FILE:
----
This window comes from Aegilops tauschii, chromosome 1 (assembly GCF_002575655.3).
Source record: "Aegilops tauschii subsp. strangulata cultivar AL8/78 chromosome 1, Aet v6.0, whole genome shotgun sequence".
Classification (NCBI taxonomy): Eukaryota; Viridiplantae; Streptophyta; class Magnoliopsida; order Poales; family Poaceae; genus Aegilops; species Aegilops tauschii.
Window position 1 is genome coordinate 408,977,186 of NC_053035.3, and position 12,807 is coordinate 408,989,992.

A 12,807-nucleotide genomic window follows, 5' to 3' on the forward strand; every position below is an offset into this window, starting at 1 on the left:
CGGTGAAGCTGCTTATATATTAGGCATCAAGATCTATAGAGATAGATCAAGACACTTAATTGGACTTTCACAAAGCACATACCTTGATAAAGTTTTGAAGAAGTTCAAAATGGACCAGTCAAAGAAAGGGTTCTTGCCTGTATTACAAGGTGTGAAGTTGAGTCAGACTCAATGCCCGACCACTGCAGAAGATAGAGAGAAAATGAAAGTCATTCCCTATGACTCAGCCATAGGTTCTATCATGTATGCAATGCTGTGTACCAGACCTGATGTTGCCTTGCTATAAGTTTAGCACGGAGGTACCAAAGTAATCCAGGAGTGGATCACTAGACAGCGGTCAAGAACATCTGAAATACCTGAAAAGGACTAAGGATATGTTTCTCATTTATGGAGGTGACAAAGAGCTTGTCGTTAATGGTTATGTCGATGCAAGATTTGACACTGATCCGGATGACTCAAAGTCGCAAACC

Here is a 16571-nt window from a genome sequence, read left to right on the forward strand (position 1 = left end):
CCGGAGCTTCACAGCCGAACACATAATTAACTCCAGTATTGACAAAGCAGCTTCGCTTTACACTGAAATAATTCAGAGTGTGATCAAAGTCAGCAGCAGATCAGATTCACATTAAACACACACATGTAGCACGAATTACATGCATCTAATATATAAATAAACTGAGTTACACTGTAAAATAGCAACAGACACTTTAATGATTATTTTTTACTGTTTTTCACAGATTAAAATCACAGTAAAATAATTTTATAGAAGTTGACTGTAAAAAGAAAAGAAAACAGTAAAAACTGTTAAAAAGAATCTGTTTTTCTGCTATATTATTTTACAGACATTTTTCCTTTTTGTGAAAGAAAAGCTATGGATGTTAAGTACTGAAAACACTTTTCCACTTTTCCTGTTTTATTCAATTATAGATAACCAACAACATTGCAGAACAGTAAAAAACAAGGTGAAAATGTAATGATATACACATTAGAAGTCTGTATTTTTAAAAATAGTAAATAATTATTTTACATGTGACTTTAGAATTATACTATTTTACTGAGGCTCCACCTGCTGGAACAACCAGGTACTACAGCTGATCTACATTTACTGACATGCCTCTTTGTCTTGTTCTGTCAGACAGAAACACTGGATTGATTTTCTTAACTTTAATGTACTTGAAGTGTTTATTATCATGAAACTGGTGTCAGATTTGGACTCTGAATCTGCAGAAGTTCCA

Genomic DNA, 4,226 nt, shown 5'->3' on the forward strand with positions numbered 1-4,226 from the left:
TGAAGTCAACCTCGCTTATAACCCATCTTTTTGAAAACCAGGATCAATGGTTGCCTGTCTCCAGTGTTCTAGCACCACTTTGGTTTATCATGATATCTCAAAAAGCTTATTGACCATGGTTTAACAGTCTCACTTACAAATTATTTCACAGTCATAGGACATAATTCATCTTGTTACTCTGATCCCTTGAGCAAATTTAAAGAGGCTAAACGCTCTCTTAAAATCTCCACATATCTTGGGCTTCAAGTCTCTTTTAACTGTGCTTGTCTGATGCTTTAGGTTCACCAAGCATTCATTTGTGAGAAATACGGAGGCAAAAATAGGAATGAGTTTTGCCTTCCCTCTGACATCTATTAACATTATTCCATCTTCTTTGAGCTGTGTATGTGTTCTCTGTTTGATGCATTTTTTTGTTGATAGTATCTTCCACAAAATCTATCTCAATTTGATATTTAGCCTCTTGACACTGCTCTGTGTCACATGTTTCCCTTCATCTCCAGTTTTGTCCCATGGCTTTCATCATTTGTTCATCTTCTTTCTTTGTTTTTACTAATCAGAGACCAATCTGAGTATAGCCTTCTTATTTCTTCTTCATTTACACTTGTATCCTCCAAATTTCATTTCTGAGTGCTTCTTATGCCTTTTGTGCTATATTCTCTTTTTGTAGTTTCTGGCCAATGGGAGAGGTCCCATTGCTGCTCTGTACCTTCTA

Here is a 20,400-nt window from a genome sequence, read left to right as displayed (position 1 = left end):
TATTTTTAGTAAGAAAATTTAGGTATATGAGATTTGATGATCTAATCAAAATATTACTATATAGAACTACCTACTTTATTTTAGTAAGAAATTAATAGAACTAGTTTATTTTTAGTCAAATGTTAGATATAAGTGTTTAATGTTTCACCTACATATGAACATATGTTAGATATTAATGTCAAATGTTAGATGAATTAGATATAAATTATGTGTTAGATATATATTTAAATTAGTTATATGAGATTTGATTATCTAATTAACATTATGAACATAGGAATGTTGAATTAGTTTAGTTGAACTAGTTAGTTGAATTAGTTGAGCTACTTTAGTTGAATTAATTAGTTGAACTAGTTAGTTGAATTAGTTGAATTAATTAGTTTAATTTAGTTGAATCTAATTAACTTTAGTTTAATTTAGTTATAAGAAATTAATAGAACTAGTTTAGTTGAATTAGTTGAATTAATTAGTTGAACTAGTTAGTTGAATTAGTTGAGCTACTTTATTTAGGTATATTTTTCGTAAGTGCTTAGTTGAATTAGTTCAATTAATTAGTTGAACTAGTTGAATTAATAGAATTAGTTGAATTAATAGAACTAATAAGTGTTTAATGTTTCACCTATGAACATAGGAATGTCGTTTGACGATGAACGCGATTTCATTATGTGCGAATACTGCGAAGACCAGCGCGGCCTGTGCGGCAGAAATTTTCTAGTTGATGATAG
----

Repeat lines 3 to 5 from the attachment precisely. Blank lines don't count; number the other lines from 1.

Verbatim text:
Classification (NCBI taxonomy): Eukaryota; Viridiplantae; Streptophyta; class Magnoliopsida; order Poales; family Poaceae; genus Aegilops; species Aegilops tauschii.
Window position 1 is genome coordinate 408,977,186 of NC_053035.3, and position 12,807 is coordinate 408,989,992.

A 12,807-nucleotide genomic window follows, 5' to 3' on the forward strand; every position below is an offset into this window, starting at 1 on the left: